Kevin Killian: While maybe I’ve thought more about it after photographing so many guys (well, mostly guys) with their clothes off, and asking them about their feelings about their genitals, I expect almost everyone must realize to one degree or another that our gender assignment plays a huge role in our social development. If doctors and parents (you might say the “state” in general) see that I have a penis when I’m born, they set me on one track right away; if they see a vagina, I am raised and categorized in quite a different way.
KJ: To follow up, how does sexual orientation kind of mess with these “assignments?” Does the expanding understanding of sexual orientation, and even gender, actually challenge the black and white “categorizations” or do you think we will continue buying blue items and Tonka toys for boy baby showers forever?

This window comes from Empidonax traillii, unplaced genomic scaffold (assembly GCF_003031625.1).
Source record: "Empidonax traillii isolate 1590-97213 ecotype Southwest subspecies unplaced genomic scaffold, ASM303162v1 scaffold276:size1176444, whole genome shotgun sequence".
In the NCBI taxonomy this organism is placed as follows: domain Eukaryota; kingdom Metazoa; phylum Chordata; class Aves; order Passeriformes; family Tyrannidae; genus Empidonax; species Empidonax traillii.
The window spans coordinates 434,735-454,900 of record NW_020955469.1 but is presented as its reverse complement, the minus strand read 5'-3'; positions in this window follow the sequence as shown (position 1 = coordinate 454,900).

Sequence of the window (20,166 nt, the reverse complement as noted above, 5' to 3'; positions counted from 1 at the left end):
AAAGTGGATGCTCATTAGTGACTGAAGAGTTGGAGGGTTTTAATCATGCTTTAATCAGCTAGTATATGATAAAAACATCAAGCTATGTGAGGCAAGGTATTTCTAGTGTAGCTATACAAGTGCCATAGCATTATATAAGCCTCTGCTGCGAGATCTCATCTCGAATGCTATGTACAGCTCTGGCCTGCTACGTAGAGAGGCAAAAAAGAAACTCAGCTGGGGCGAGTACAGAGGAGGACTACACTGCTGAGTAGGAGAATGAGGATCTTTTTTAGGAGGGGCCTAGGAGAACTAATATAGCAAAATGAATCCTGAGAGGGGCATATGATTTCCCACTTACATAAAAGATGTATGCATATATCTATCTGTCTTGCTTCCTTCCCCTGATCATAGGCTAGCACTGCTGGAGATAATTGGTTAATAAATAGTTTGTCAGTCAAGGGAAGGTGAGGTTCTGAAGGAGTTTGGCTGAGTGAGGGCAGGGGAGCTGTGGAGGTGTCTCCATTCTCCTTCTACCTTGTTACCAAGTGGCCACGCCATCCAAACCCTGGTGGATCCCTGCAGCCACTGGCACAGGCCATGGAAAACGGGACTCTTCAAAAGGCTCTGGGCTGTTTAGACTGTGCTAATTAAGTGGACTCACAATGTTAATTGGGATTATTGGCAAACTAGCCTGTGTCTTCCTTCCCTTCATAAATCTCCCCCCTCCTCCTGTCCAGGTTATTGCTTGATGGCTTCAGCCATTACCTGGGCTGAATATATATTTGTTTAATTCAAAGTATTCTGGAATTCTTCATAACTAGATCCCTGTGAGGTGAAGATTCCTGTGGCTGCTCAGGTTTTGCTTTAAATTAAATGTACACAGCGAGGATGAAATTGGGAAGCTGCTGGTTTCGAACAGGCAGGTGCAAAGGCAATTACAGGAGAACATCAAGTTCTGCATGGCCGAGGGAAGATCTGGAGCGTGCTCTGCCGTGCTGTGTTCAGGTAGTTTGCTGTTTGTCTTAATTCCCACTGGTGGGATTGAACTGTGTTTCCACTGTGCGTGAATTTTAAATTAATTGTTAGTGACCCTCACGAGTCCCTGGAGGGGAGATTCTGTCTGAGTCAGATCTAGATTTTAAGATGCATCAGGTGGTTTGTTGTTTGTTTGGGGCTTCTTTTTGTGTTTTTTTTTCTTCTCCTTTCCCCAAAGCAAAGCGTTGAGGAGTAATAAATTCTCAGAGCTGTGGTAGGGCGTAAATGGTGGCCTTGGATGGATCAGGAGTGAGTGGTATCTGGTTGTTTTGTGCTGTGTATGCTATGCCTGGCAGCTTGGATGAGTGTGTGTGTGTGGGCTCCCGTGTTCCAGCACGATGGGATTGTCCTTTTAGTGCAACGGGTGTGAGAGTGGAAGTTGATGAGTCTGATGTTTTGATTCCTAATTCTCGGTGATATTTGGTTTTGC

KK: Yes, you are right, sexual orientation does mess around, as you put it, with gender assignment, leading all the way up to gender reassignment, actual corrective operations our great grandparents could never have dreamed of, and hormone infusions that induce in one the mindset of the gender one was meant to be. I was thinking that in the digital age, you have the age where sex partners don’t even have to meet each other so that I, for example, could pretend to be Rihanna, and vice versa, so that the actual status of our sex organs seems easily overcome, while they go sour on the vine from lack of use. Gender vestigial, and that’s why all those photos of the guys who have somehow lost track of where the drawing is in each photo, because it was no longer important to have it nearby, least of all as a tag to identity.